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Cooking chicken or human – what’s the difference?

January 29, 2015

Last year I heard a dreadful story from Queensland of a man Marcus Peter Volke who is believed to have killed, dismembered and “cooked” his girlfriend Mayang Prasetyo in their Teneriffe unit. It is a really awful story and I don’t want to trivialise it in the slightest. But this incident brings out a serious problem in atheist moral systems.

The other day I ate a chicken sandwich. The chicken was killed, dismembered and cooked and placed on a bread roll that I had for lunch. Yet there was no outcry, no police enquiry, and no news reports. Millions of people eat chicken every day and it is completely morally acceptable.

Now my question: in the atheist universe, why is cooking a human different to cooking a chicken?

There appears no fundamental difference. A chicken is matter and energy and a human is matter and energy. Both are the same, neither has any intrinsic value. Hence it seems inconsistent and unjustified within an atheist system for there to be an outcry at the murder and cooking of human DNA.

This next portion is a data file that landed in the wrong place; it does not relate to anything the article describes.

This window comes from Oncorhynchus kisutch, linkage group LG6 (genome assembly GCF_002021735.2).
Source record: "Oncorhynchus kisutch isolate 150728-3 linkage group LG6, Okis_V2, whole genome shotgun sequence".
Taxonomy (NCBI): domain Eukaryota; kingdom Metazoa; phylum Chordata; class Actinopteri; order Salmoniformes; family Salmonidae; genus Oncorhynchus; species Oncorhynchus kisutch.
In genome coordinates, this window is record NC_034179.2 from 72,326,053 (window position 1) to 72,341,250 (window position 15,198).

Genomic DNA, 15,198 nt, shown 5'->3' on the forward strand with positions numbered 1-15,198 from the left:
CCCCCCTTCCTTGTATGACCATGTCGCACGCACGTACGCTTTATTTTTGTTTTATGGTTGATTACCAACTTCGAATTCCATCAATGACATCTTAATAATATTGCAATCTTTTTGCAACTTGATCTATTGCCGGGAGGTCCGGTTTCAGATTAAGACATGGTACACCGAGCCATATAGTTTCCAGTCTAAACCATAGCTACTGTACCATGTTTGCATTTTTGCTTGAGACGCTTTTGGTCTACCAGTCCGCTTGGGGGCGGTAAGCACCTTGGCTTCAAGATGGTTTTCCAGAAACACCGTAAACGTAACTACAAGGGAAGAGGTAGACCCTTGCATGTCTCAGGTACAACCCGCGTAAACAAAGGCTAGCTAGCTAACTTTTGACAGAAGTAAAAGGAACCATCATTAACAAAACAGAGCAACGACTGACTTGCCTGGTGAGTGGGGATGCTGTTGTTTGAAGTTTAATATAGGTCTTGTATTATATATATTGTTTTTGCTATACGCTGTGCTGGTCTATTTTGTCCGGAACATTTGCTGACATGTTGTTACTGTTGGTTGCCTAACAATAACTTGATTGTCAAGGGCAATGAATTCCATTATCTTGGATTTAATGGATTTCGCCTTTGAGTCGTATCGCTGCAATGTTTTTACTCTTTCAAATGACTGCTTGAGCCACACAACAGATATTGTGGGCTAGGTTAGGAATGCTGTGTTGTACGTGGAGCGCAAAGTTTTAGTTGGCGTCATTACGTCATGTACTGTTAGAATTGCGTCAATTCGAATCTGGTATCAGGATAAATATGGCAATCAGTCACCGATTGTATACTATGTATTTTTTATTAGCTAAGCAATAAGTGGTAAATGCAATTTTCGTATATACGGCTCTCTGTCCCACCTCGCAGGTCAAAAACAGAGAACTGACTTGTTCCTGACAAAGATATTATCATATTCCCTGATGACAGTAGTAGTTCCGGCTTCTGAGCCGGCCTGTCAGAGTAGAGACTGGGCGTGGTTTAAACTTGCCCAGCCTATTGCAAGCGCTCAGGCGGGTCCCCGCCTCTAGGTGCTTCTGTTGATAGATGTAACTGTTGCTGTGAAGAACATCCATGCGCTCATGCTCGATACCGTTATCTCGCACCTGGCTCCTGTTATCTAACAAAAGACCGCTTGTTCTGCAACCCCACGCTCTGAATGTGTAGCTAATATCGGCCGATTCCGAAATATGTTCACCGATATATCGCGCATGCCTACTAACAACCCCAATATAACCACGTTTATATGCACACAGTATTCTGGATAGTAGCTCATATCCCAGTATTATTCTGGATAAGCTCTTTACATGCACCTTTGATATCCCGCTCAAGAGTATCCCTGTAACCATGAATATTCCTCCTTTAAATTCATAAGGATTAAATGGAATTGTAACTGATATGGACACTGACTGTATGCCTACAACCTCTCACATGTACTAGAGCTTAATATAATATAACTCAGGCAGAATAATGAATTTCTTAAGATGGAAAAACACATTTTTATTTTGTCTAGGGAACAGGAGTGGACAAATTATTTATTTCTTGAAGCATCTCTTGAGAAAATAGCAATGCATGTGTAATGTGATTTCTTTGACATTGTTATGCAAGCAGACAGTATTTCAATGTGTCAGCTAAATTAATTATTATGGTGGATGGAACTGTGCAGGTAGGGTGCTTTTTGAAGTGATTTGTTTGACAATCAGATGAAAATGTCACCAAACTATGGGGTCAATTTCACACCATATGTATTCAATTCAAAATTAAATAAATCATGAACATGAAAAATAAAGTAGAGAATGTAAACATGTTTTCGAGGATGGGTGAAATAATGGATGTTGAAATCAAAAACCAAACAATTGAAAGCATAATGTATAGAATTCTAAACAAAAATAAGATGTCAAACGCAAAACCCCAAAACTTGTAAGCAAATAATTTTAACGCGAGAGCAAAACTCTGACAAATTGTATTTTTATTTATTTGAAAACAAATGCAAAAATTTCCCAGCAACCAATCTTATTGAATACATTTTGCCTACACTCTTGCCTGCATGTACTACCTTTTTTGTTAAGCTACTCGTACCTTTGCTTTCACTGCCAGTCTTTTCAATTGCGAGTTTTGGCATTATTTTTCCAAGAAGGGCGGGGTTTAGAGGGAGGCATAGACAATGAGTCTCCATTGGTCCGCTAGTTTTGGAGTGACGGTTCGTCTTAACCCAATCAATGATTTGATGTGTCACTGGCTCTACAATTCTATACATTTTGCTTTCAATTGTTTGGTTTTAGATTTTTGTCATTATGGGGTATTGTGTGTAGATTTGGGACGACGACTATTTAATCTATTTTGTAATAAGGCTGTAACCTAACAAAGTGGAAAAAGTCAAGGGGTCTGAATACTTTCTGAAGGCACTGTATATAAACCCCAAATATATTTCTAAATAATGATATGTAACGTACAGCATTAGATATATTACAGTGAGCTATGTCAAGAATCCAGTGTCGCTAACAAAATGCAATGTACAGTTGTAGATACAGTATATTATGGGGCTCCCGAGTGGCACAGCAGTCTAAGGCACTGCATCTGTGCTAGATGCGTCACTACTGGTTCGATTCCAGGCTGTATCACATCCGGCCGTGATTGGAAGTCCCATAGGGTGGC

I put a similar dilemma to an atheist recently where I asked him what the difference was between between cooking chicken and child abuse. He responded by saying that we feel more empathy towards children, but this answer is unfortunately inadequate. It fails to overcome the fundamental value problem. If a child is simply matter and energy, as are rocks, stars, chickens, computers and trees, there appears to be no rational basis for valuing human ‘matter and energy’ over chicken ‘matter and energy’. There appears no fundamental difference between cooking a human and cooking a chicken.

Atheism struggles to overcome the value problem precisely for the reasons Richard Dawkins outlines in some of his famous quotes. Firstly, that the atheist universe is amoral when he claims that:

The universe we observe has precisely the properties we should expect if there is, at bottom, no design, no purpose, no evil, no good, nothing but blind, pitiless indifference

Secondly, he shows the indifference of DNA where he says that DNA doesn’t really value anything:

“DNA neither cares nor knows. DNA just is. And we dance to its music.”

Exactly! In the atheist universe things just are and that’s it! There is no essential difference between cooking a chicken or a human. There is nowhere written that cooking a human is wrong or that humans have value. Both are DNA, both are matter and energy, both just ‘are’ with no intrinsic value.

This is an offensive thing to say and I’m sure that some atheists reading this will vigorously disagree. But I’m keen to hear the rational reasons for disagreement. I can’t see a rational way of justifying human value in an atheist moral system.